Research Agenda

Spatiotemporal Research Agenda: A Living Spatiotemporal I/UCRC Whitepaper

0. Introduction

We live in a four dimensional world with 3D in space and 1D in time. Studying and Understanding the four dimensions integratively could help us better address many local to global challenges and better prepare our future generations to build a more sustainable living environment on our home planet. The NSF Spatiotemporal I/UCRC is envisioned to advance such studies in three aspects: 1) improve human intelligence by developing a set of spatiotemporal thinking methodologies built into K-16 curriculum, 2) advance computer science with new spatiotemporal data structure, algorithms, software and tools, 3) improve human capabilities in responding to grand scientific and engineering challenges. This research agenda evolves with relevant advancements to implement the vision and includes the theoretical, technical, infrastructural, applicational, and educational aspects .

1. Theories

The theoretical aspects will include research on space, time, spatiotemporal integration, their formal description and linkage to other domains and potential information theory adv
ancement

1) Space: Formulate a theoretical framework for 2D, 2.5D and 3D data models, data structures/algorithms, relations and linkage to existing knowledge from (Hagerstrand, Christaller, Von Thunen, Schaefer, Bunge, Tobler, Miller, etc)
2) Time:

a) Represent continuous time using discrete time snapshots and transform between them using mathematical methods
b) Represent events using snapshot (creation, duration, deletion, etc)
c) Time analyses: Markov processes (in RS, land change modeling), Power series, Fourier analysis, a trace of track of data objects, etc.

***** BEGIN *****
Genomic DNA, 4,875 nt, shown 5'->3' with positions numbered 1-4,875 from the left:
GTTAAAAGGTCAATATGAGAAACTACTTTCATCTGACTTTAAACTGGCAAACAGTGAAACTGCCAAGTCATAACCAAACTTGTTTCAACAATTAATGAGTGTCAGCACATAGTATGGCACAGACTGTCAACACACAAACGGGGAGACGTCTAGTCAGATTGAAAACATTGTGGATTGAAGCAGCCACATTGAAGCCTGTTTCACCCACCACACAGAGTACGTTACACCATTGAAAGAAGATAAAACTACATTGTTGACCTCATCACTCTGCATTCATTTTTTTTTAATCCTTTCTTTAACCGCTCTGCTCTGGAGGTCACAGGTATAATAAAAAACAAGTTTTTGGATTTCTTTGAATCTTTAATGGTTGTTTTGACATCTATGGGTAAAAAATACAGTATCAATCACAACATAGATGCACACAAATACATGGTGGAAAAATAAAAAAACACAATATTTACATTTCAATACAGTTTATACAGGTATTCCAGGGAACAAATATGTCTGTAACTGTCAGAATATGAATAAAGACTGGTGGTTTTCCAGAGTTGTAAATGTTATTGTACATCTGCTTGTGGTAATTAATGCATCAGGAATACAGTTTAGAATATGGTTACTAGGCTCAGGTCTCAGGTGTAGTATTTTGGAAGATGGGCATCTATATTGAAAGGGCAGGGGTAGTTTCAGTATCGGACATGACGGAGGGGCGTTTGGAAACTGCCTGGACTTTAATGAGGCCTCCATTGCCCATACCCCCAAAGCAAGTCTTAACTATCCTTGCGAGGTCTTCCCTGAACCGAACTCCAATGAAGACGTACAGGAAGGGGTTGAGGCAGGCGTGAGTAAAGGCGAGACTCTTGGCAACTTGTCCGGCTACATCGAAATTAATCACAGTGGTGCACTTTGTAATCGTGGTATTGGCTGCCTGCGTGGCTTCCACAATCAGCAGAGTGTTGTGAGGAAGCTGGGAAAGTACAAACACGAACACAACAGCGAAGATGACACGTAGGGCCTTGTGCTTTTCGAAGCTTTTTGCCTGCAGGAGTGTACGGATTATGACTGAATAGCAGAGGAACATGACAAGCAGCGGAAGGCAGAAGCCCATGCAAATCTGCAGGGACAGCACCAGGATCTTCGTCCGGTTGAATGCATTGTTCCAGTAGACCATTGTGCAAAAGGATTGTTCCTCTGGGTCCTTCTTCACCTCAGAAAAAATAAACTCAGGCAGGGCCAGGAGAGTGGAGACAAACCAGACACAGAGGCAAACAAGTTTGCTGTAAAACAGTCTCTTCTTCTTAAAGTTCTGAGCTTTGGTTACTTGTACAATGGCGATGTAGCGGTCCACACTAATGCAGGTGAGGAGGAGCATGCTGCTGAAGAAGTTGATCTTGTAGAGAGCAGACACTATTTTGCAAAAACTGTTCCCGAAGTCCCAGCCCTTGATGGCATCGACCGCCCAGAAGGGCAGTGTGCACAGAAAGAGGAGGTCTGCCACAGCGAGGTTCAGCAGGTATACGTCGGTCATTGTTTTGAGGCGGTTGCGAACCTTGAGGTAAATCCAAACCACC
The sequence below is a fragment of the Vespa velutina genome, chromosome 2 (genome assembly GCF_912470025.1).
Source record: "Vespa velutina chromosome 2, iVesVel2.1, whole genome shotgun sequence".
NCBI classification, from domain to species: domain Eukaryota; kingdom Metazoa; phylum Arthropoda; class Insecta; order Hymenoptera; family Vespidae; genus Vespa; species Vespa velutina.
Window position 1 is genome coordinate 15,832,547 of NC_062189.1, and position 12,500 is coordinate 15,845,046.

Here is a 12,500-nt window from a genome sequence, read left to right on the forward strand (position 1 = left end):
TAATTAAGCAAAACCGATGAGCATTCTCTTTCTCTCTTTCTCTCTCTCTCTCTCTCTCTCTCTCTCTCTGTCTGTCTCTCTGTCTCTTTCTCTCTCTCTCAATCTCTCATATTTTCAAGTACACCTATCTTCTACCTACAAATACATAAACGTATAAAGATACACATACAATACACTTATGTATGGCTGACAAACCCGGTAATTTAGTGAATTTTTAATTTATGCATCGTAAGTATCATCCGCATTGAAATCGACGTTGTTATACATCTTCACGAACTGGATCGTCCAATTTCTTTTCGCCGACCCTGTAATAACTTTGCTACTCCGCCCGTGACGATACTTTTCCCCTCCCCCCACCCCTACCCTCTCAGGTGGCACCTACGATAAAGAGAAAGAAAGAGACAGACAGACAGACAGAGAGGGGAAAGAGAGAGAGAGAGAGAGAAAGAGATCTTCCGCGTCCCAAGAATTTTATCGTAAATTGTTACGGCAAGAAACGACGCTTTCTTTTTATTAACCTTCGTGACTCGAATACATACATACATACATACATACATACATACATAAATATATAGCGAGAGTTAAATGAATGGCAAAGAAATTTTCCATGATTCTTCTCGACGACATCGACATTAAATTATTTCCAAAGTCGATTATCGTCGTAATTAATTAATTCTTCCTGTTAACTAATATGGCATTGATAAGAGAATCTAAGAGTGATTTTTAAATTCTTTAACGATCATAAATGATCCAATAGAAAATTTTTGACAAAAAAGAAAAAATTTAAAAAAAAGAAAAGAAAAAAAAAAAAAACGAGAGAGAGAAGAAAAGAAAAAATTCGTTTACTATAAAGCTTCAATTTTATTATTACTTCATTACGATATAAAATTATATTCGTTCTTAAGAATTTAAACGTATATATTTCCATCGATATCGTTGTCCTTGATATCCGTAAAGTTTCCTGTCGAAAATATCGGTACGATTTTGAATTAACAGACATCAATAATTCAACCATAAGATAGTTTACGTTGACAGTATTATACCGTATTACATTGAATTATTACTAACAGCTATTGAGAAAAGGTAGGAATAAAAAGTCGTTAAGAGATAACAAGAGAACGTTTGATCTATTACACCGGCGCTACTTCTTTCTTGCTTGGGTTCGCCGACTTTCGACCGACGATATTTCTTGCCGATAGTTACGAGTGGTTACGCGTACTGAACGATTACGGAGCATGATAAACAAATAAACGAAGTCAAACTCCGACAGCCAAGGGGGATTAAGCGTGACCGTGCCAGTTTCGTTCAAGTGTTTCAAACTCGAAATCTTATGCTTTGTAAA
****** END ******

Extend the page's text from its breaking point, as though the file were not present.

3) Spatiotemporal:

a) The unique aspects of integrated space and time, and how that would change our matured methods, techs, theories
b) Spatiotemporal thinking/pattern projecting to computing strategies
c) Scale Problem (Clarke and Irmischer 2016): How do we deal with different space-time scales? What are the implications for MAUP (modifiable area unit problem or modifiable volume unit problem) of space-time, and tying these various units to real world use-cases (like sports and weather modeling), could we standardize the scales/resolutions/variable extent?
d) Spatiotemporal objects: What are they? How to model them? What is the ontology of space-time? Are they continuous or not? Do we move from studying object to processes?
e) Spatiotemporal processes: wave propagations, rainfall, heat waves, diffusion, aggregation, erosion, creation, merging, splitting that can be modeled, e.g. with CA?
f) Ontology: should we have its own knowledge or the ones in GIScience & other domains would be sufficient?
g) Formal representation: how to integrate space and time using mathematical equations so the previously mentioned aspects can be formalized and used for formal reasoning.

4) Relationship to other domains/fields (overlap, complements, shared challenges/opportunities)

a) Can ethical, legal, privacy issues in other domains (bio-medical / HIPAA) be used to inform ST Research where loss geo-privacy is a concern.
b) Can mathematics, physics, information science inform our treatment of spatiotemporal data (moving from discrete representations of continuous phenomena to mathematical representations)
c) what unique contributions we can make for other domains, geography, giscience, earth science, space time integration?